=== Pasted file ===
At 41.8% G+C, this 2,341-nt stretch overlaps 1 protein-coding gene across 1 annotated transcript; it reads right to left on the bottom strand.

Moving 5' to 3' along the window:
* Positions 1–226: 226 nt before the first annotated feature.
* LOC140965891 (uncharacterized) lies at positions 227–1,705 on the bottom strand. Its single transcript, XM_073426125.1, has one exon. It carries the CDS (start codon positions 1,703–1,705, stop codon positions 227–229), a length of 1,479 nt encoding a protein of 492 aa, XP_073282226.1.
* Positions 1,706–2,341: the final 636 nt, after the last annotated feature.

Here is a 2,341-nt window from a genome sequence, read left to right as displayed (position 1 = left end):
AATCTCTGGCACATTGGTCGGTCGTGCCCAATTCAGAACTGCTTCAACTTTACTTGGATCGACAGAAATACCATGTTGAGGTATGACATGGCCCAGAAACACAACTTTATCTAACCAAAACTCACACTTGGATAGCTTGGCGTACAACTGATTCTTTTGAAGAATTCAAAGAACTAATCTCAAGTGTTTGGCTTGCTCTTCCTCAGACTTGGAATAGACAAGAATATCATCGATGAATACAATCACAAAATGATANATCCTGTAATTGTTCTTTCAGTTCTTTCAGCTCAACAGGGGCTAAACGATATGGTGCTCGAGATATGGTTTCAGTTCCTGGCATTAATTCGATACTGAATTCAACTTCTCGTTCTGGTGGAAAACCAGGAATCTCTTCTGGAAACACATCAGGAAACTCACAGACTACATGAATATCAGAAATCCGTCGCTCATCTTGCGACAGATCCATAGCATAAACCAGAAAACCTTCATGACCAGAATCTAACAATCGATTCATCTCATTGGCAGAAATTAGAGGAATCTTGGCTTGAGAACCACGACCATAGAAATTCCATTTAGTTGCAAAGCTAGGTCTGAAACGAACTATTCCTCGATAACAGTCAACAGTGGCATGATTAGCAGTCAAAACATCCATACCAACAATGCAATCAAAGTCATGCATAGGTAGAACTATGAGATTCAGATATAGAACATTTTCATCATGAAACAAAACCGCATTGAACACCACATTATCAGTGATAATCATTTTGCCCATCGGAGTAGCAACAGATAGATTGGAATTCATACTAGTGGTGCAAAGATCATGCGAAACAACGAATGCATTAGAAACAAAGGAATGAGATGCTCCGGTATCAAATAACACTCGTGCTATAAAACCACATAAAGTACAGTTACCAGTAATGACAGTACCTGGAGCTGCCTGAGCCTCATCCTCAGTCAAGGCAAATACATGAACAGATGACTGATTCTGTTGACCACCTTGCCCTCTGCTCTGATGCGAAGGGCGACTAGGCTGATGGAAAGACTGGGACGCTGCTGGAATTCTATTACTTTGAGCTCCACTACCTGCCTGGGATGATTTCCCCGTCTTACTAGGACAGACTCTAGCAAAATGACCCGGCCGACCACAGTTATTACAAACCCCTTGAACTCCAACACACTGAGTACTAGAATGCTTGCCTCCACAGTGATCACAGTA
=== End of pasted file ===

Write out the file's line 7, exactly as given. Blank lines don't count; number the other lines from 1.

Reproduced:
AATCTCTGGCACATTGGTCGGTCGTGCCCAATTCAGAACTGCTTCAACTTTACTTGGATCGACAGAAATACCATGTTGAGGTATGACATGGCCCAGAAACACAACTTTATCTAACCAAAACTCACACTTGGATAGCTTGGCGTACAACTGATTCTTTTGAAGAATTCAAAGAACTAATCTCAAGTGTTTGGCTTGCTCTTCCTCAGACTTGGAATAGACAAGAATATCATCGATGAATACAATCACAAAATGATANATCCTGTAATTGTTCTTTCAGTTCTTTCAGCTCAACAGGGGCTAAACGATATGGTGCTCGAGATATGGTTTCAGTTCCTGGCATTAATTCGATACTGAATTCAACTTCTCGTTCTGGTGGAAAACCAGGAATCTCTTCTGGAAACACATCAGGAAACTCACAGACTACATGAATATCAGAAATCCGTCGCTCATCTTGCGACAGATCCATAGCATAAACCAGAAAACCTTCATGACCAGAATCTAACAATCGATTCATCTCATTGGCAGAAATTAGAGGAATCTTGGCTTGAGAACCACGACCATAGAAATTCCATTTAGTTGCAAAGCTAGGTCTGAAACGAACTATTCCTCGATAACAGTCAACAGTGGCATGATTAGCAGTCAAAACATCCATACCAACAATGCAATCAAAGTCATGCATAGGTAGAACTATGAGATTCAGATATAGAACATTTTCATCATGAAACAAAACCGCATTGAACACCACATTATCAGTGATAATCATTTTGCCCATCGGAGTAGCAACAGATAGATTGGAATTCATACTAGTGGTGCAAAGATCATGCGAAACAACGAATGCATTAGAAACAAAGGAATGAGATGCTCCGGTATCAAATAACACTCGTGCTATAAAACCACATAAAGTACAGTTACCAGTAATGACAGTACCTGGAGCTGCCTGAGCCTCATCCTCAGTCAAGGCAAATACATGAACAGATGACTGATTCTGTTGACCACCTTGCCCTCTGCTCTGATGCGAAGGGCGACTAGGCTGATGGAAAGACTGGGACGCTGCTGGAATTCTATTACTTTGAGCTCCACTACCTGCCTGGGATGATTTCCCCGTCTTACTAGGACAGACTCTAGCAAAATGACCCGGCCGACCACAGTTATTACAAACCCCTTGAACTCCAACACACTGAGTACTAGAATGCTTGCCTCCACAGTGATCACAGTA